“I am also the gambling of cheats, and of the splendid I am the splendor. I am victory, I am adventure, and I am the strength of the strong.” (Lord Krishna, Bhagavad-gita, 10.36)
द्यूतं छलयताम् अस्मि
तेजस् तेजस्विनाम् अहम्
जयो ऽस्मि व्यवसायो ऽस्मि
सत्त्वं सत्त्ववताम् अहम्
dyūtaṁ chalayatām asmi
tejas tejasvinām aham
jayo ‘smi vyavasāyo ‘smi
sattvaṁ sattvavatām aham
“When I was a child and beginning to enter adolescence, video game consoles were beginning to take off. Prior to that, most of the games were only available in the arcades. You went to a pizza restaurant and there was this machine in one of the corners. You put in a quarter to get a turn at the game. You played until the turn was over, which usually equated to the main character getting mortally wounded.
“The home console changed everything. Though we didn’t have internet yet, children found out about these systems and begged their parents to purchase them. Our household was no different, and we kids took great delight in playing these simple, yet interesting games.
“A few of them had an adventure theme. In technical terms, they were ‘non-linear.’ If you played it for the first time, you wouldn’t necessarily know where to go. There was a general premise, an objective to meet, but there wasn’t a direct path made for you. You had to find clues here and there, trying new things, making discoveries, and so forth.
“The reason I bring this up is that some of those early games bear similarities to the stories we hear from Vedic literature. There is a central character who is in search of something. There are enemies along the way. There are various grades of weapons. You build upon your victories, and there are chance meetings with people offering valuable information.
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” src=”https://krishnasmercy.com/wp-content/uploads/2021/08/image-18.png” border=”0″>“The penultimate scene is the hero against the main villain. This determines the outcome. If the hero emerges victorious, then everything is saved. Otherwise, there is no hope. The hero is the only person capable of taking on the enemy.“Do you see why people might mistake Vedic literature for mythology? There are so many similarities to the adventure theme. Is that just a coincidence? Why the elaborate play in stories such as the Ramayana and Mahabharata? Why can’t someone like Shri Rama figure out everything on His own?”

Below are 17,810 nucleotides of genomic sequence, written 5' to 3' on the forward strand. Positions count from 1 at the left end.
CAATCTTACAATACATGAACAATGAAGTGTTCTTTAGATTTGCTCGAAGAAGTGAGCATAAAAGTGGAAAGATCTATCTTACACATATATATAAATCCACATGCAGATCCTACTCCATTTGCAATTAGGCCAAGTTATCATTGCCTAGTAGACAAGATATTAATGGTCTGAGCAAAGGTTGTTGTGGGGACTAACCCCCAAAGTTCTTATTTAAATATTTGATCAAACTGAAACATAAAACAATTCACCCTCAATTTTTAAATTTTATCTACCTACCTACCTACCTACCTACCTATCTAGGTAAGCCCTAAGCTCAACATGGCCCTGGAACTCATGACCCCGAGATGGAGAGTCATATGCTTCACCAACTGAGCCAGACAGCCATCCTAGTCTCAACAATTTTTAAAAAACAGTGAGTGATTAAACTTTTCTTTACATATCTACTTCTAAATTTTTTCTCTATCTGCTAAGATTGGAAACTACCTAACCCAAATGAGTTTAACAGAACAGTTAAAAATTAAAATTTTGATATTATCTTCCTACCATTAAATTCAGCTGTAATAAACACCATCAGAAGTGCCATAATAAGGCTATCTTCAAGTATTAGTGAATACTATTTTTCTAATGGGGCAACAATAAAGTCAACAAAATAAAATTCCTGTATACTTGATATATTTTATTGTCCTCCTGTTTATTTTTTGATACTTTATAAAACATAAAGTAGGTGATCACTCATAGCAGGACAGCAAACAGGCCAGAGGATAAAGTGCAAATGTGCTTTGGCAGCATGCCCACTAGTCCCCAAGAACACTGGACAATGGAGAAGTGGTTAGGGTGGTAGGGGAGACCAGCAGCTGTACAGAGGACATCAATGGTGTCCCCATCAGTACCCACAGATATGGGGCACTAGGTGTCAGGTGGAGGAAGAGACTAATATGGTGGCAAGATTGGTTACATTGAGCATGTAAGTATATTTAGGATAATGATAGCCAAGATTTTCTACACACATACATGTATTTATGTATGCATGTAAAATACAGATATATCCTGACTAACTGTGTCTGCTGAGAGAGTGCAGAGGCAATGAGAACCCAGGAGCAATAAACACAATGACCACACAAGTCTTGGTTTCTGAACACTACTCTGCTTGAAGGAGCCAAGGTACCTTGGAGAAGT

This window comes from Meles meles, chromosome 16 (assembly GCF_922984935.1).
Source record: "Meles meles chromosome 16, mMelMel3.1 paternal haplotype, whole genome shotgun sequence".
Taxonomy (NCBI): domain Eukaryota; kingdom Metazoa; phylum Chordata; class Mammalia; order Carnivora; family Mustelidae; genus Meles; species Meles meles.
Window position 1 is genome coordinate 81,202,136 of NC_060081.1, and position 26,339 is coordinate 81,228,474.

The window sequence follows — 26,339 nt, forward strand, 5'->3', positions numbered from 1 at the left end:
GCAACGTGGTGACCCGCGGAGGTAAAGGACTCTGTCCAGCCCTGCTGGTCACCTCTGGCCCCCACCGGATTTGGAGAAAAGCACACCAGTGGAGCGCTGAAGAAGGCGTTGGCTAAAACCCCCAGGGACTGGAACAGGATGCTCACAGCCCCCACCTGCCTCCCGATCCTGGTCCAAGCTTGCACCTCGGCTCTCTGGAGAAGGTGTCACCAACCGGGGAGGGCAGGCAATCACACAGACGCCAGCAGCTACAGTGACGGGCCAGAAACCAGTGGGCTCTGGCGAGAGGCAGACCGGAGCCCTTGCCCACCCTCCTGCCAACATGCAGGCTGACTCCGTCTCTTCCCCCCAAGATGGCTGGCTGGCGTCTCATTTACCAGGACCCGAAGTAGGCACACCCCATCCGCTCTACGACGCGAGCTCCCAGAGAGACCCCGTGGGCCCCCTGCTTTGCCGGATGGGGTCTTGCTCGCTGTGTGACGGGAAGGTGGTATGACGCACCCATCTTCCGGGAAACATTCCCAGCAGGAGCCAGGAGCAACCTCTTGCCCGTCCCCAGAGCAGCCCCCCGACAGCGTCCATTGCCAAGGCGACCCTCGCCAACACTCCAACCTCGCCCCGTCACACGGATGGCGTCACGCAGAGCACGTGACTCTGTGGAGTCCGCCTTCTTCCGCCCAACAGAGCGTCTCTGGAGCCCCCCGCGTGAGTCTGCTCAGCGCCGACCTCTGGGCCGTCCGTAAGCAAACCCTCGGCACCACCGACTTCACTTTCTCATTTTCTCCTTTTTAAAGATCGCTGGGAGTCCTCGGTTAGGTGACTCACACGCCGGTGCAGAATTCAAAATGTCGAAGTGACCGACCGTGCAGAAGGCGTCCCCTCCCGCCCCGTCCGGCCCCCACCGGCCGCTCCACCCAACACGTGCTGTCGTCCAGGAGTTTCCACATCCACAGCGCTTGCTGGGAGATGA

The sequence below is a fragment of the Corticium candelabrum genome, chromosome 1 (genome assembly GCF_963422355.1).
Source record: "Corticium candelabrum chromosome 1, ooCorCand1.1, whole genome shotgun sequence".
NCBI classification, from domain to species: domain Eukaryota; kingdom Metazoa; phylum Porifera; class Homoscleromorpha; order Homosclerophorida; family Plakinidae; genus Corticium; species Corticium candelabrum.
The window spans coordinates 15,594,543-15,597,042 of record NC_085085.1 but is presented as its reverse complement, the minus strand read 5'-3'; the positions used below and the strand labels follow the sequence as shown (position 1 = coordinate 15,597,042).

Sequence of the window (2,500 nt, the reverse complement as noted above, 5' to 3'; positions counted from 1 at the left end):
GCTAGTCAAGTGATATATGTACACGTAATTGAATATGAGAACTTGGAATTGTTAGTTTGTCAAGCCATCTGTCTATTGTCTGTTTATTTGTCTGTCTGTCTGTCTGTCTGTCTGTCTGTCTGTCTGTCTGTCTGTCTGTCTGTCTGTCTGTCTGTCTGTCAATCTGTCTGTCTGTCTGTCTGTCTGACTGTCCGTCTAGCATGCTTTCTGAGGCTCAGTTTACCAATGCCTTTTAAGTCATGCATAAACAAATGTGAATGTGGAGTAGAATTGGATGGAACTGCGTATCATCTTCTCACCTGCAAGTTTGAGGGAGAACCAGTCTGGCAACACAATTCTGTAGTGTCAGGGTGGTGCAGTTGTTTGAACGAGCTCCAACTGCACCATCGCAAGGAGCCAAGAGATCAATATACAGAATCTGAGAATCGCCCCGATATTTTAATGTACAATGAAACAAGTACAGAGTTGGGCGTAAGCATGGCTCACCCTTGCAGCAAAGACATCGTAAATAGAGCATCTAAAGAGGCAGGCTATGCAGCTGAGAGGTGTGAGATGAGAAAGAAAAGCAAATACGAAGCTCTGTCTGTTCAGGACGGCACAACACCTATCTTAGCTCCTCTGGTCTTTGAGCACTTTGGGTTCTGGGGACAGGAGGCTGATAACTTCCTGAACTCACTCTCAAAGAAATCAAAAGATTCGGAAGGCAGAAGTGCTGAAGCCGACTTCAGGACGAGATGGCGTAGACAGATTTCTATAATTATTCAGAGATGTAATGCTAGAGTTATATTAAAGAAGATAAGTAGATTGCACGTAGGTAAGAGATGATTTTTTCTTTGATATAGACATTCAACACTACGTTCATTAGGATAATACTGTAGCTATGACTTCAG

In Bhagavad-gita, Shri Krishna compares Himself to adventure. He is equivalent with determined effort. Resoluteness of purpose, to conquer a formidable foe, to win in a competition against a worthy adversary – this is one representation of God.
It would make sense that His adventures on earth would contain every necessary component to a good story. There is the backdrop of a stasis, with peace and calm. Then there is a dramatic turn of events, going in the wrong direction. Humor, tragedy, suspense, irony – every kind of literary tool we can think of exists within these real-life, historical tales.
The events involving the avatara highlight God to be the greatest of heroes. He also has the best people helping Him. This is both historically accurate and symbolic. There is no such thing as a quota for associates in the spiritual world. Though God eternally lives with the goddess of fortune, Lakshmi Devi, and has the best messengers, no one is ever shut out from His association.
They remain with Him in the spiritual world and also accompany Him in His travels to different realms. In those episodes they might take different forms, such as forest-dwelling kings, tribal leaders, boatmen, and even vultures.
Their roles in these real-life dramas enhance both their own stature as dedicated servants and also the greatness of the Supreme Lord. For instance, we have proof of just how amazing Shri Rama is based on the high qualifications and spotless character of Shri Hanuman.
These adventures also help to keep the mind engaged. Otherwise, the illusory energy of maya attacks. I can turn spiritual life into a profession if it becomes the topmost priority to my day. One of the ways to stay active, to maintain the occupation, is to hear. Fortunately, historical tales such as the Ramayana and Mahabharata are most pleasing to the ear, delivering spiritual nectar with every playthrough.
Most pleasing to the ear,
Daily I want to hear.
With anticipation great,
And a suspenseful state.
Even though outcome to know,
Excited in adventure to go.
Bhagavan greatest hero to save,
Thankful that this literature gave.